His sometime colleague J. Anderson Thomson took a slightly less extreme position in his presentation–a followup to Andrews’–stating that antidepressants should be used sparingly, briefly, and only after a cost-benefit analysis taking the particular patient’s symptoms into account. Thomson reviewed the statistics about cardiac-related deaths which are supposedly the result of antidepressants; he further mentioned that these drugs can make a severely depressed person who is paralyzed with sadness feel just better enough to successfully act on suicidal intent, which is a chilling thought. His conclusion: that anti-depressants are not as safe as doctors think, and that treatment for depression should first attempt to identify and address the socioenvironmental triggers which precipitate depressed mood. It’s my understanding that some patients of major depression seem to have no identifiable triggering scenarios…they’re just hopeless and sad about everything. I can neither advance nor defend this position with any aptitude, having very little clinical experience, but I believe that someone like Thomson would say that many of these individuals do, in fact, have trigger issues upon further exploration–and in the case that a patient truly does not, then this would be a real case where an anti-depressant would, at least initially, be worth the risk.
Sacha Brown from the University of Arizona tested the hypothesis that anti-depressants may interfere with ruminative depressive processes that normally help individuals negotiate social problems–a somewhat controversial hypothesis (even as adaptive explanations for depression go) but one with a fair amount of theoretical literature behind it. The current study was an attempt to muster some empirical support. The experimenters attempted to induce low mood in participants (some of whom were on anti-depressants and some of whom were not), then compared their performance on social intelligence and social decision-making tasks. At this point I apologize profusely to Sacha Brown and her team, but I cannot remember–nor find in my notes–what the findings were. It is my faint recollection that the findings were mixed and the hypothesis was not supported, and the specific type of mood induction technique used was pointed to as a culprit. If anybody reading this remembers more, please let me know and I’ll make appropriate edits [EDIT: Sacha Brown has described, in the comments section, the results, conclusion, and implications better than I ever could have...see below!].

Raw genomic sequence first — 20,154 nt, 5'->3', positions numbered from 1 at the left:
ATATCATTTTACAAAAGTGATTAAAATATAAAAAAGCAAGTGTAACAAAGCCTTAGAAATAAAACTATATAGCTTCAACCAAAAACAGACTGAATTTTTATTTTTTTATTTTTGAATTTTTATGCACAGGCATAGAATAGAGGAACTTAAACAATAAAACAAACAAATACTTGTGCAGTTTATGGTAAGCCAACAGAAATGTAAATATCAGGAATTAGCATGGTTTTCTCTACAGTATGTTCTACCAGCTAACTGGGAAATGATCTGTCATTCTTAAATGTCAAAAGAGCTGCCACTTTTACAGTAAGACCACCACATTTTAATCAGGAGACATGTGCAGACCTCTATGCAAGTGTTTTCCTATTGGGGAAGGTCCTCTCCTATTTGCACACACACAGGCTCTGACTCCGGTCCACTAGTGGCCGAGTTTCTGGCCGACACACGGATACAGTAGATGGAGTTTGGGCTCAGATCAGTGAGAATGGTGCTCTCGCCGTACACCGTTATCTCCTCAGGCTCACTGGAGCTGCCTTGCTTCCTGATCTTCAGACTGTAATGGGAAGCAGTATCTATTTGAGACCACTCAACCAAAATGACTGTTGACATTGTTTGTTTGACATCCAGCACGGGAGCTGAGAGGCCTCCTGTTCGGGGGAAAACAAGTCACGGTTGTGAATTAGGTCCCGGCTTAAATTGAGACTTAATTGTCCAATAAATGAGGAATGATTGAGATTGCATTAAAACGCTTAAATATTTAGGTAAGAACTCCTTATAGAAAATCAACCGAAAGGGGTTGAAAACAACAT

Finally, Ed Hagen from Washington State University presented some fascinating data to suggest that the human tendency to seek out and utilize substances such as tobacco and cannabis may be part of an unconscious behavioral immune system designed to protect our bodies from helminths (a kinder way to say “parasitic worms”). Nicotine is, after all, known to be harmful to these worms, and is, in fact, used to deworm livestock. Using a sample of Central American foragers, Hagen and colleagues tested this hypothesis in several different ways; ingestion of a nicotine-related substance smoked in this culture was higher in worm-infested individuals, and declined after de-worming treatment, relative to controls and individuals with less worm-load (what a gross word I’ve just used). This hypothesis may seem unlikely unless you know that behavioral immune responses–particularly, self-medication–in nonhuman animals have been observed for over forty years. Sick animals have been observed eating substances which can cure them, presumably without having sat through survivalist training sessions. In other words, some animals–possibly including us–have naturally selected behavioral drives to ingest certain substances, when infected or ill, which can ameloriate the problem (read this piece from the Economist for more info). What I’m saying is, this was an extremely neat talk.
In Part II, I cover the pertinent talks from the Mental Health and Personality session, including my own!